Banks will clearly be sellers in the Treasury Department's new program to clear toxic assets, but will they also be buyers?
The question is provoking plenty of hand-wringing, and the Treasury has yet to release the fine print on its Public-Private Investment Program.
Andrew Williams, a Treasury spokesman, confirmed Monday that bankers will be allowed to buy assets under the program. However, only healthy institutions need apply.
"This is an open program designed to get markets going on these legacy mortgage related assets — it's between a bank and their supervisor whether they are healthy enough to acquire assets," Williams said.
Of course, how "healthy" will be defined is a big question, and government officials are not getting into that sort of detail just yet. Suffice it to say, however, that the banking companies that have received repeated rescues — Citigroup Inc. and Bank of America Corp. — are not expected to be big buyers.
It also appears a bank will not be able to bid on assets it is selling.
"Healthy banks will be able to participate on the investment side, not obviously on the assets you'd be selling," Federal Deposit Insurance Corp. Chairman Sheila Bair told bankers on a conference call last week to explain the loan side of this program. "We want to avoid conflicts."
But the FDIC is taking comments until April 10, and the final form of the programs to clear both weak loans and illiquid securities is not expected until later this month.
Wayne Abernathy, executive director of financial institutions policy for the American Bankers Association, argued that banks should be allowed to be both sellers and buyers.
"These will all be discounted assets, so the hits will be taken, but after you've taken the hit, isn't it sensible to allow banks to pass them back and forth from each other to reduce their concentration either in type, company, regional?" he asked. "I think that makes a lot of sense, and we would be a little bit alarmed if people were saying, 'Well, if you sell into the program, you can't be a purchaser from the program.' I think that doesn't recognize the benefits that could come from diversifying your risk and broadening the pool of potential purchasers."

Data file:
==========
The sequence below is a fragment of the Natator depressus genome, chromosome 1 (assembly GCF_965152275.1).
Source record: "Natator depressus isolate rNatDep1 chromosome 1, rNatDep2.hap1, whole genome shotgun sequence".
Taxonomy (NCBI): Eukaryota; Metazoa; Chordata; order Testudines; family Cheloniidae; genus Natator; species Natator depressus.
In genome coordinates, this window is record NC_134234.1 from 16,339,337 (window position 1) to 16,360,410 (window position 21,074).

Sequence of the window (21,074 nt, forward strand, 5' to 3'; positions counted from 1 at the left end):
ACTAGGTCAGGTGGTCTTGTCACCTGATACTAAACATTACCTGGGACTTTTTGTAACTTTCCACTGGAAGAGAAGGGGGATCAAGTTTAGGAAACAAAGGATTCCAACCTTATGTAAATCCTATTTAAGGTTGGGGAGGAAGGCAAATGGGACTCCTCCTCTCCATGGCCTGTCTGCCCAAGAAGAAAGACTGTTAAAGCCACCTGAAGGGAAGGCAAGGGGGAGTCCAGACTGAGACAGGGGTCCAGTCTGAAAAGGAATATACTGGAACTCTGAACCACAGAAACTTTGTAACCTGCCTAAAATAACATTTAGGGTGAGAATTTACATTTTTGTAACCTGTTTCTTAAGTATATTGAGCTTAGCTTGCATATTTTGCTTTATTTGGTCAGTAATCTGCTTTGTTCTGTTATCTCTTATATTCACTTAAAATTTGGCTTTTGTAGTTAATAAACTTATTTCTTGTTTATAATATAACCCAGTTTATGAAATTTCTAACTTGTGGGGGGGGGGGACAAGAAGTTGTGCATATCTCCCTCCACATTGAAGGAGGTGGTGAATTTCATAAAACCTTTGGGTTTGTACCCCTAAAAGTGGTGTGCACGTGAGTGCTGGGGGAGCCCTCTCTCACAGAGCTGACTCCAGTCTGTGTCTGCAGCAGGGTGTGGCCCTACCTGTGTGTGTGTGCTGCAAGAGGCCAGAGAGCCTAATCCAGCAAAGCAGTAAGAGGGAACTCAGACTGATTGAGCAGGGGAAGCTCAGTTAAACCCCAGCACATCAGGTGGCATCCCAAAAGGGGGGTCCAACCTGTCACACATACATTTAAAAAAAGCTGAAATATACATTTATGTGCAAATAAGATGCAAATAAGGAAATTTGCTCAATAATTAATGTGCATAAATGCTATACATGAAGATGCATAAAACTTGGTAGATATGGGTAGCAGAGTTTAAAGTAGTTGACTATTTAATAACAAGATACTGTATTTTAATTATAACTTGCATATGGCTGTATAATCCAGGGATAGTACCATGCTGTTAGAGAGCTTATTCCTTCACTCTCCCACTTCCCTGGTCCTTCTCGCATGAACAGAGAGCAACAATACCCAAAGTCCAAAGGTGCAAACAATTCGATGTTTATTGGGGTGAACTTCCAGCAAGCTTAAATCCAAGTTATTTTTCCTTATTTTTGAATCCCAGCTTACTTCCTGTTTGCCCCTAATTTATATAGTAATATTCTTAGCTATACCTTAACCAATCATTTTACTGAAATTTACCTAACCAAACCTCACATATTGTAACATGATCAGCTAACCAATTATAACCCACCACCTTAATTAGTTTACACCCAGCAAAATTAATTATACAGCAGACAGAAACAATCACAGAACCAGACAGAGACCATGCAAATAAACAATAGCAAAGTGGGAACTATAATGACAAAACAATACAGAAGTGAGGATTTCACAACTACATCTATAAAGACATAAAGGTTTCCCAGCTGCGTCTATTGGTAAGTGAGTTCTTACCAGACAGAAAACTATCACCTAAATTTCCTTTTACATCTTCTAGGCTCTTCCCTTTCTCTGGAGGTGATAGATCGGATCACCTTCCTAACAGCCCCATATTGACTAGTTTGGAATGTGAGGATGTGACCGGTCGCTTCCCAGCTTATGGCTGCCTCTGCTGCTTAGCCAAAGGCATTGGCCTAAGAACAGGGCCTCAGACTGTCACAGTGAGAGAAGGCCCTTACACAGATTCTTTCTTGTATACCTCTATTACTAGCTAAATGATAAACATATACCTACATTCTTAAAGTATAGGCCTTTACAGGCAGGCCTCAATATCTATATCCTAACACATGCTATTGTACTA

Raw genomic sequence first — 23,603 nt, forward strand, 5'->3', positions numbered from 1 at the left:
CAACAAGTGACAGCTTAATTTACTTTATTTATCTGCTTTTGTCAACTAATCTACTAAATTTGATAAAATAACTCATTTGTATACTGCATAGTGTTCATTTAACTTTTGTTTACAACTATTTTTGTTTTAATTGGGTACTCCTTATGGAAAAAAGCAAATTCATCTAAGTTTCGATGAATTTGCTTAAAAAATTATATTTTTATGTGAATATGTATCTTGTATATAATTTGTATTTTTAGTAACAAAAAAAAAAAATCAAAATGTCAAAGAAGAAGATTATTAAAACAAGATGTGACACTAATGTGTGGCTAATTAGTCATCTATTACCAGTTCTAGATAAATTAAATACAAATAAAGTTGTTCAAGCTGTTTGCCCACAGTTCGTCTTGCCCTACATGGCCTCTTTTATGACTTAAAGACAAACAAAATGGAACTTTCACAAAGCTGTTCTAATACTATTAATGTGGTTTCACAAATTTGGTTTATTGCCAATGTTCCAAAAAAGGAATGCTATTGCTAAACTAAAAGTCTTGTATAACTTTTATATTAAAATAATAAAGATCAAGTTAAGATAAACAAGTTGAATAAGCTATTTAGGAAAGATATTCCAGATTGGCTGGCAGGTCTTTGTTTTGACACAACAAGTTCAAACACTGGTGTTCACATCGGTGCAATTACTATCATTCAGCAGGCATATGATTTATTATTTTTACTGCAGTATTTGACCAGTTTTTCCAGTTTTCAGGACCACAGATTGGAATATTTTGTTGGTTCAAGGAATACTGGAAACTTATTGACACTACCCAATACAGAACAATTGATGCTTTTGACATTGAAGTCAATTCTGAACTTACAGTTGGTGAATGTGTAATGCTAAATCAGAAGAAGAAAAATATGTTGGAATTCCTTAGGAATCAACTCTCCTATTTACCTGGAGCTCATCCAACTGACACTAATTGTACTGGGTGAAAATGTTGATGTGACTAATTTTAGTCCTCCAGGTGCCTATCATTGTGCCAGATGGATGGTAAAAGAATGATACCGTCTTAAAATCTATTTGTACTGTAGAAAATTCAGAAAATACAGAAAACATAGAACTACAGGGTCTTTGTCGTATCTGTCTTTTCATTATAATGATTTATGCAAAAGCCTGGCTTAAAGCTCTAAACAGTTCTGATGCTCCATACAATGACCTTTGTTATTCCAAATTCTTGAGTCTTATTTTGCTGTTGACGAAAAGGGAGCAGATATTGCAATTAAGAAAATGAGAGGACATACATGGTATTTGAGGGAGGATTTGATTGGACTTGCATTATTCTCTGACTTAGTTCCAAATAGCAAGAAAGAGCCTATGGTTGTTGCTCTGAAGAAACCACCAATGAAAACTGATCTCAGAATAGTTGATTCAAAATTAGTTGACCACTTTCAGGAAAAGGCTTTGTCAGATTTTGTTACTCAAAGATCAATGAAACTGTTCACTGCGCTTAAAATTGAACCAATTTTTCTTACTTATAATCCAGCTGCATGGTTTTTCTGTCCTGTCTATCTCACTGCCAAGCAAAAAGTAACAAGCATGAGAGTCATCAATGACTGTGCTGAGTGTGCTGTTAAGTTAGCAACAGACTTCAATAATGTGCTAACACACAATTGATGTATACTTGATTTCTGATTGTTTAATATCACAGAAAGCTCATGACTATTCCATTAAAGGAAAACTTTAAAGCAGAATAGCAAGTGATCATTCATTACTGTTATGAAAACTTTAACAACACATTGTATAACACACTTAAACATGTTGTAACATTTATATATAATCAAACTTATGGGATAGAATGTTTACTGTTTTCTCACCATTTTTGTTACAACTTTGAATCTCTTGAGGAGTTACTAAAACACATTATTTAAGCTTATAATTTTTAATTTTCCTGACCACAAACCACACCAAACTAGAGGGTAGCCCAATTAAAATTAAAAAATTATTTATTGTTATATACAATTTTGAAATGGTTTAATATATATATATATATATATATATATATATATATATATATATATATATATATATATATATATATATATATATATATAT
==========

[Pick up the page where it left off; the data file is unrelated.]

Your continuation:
Karen Shaw Petrou, managing director for Federal Financial Analytics Inc., disagreed with that assessment.
"I think there are profound conflicts in letting banks both send assets into the program and then invest in the resulting structures," she said. "If banks are on both sides of the same transaction, then I see the potential for very significant conflict, which does not in turn provide the desired degree of protection for the public a public-private partnership is supposed to ensure."
Even if banks were not buying and selling their own assets, some critics say letting them be buyers at all would simply move assets around the banking system, rather than getting them removed.
"If we start playing musical chairs with the assets, all we do is further lose track of the asset exposure," said Joseph Mason, a professor at Louisiana State University and a former economist at the Office of the Comptroller of the Currency. "If we stir the assets up in the banks, that's going to make it harder for investors."
Another complaint is that banks participating on both sides may end up with big windfalls.
"If I can buy at 30 and sell at 80, I can do that all day long. Then we are just subsidizing the banks," said Chris Whalen, managing director at Lord, Whalen LLC's Institutional Risk Analytics. "We are subsidizing the bondholders, really. That's who is avoiding the loss."
Paul Miller, managing director of Friedman, Billings, Ramsey & Co. Inc., agreed with that assessment.
"They are going to subsidize the banks subsidizing the assets from another bank," he said. "Treasury is getting too complicated and cute."
But Lou Crandall, chief economist for Wrightson ICAP LLC, agreed with Abernathy that bank participation may be beneficial.
"The advantage of having the banks in there buying is, as long as you are resolving the conflict of interest problem of having an entity investing in its own assets, banks have more expertise in valuing these kinds of assets than most other players," Crandall said. "One of the reasons they resist selling these assets at market prices is they firmly believe they are worth more."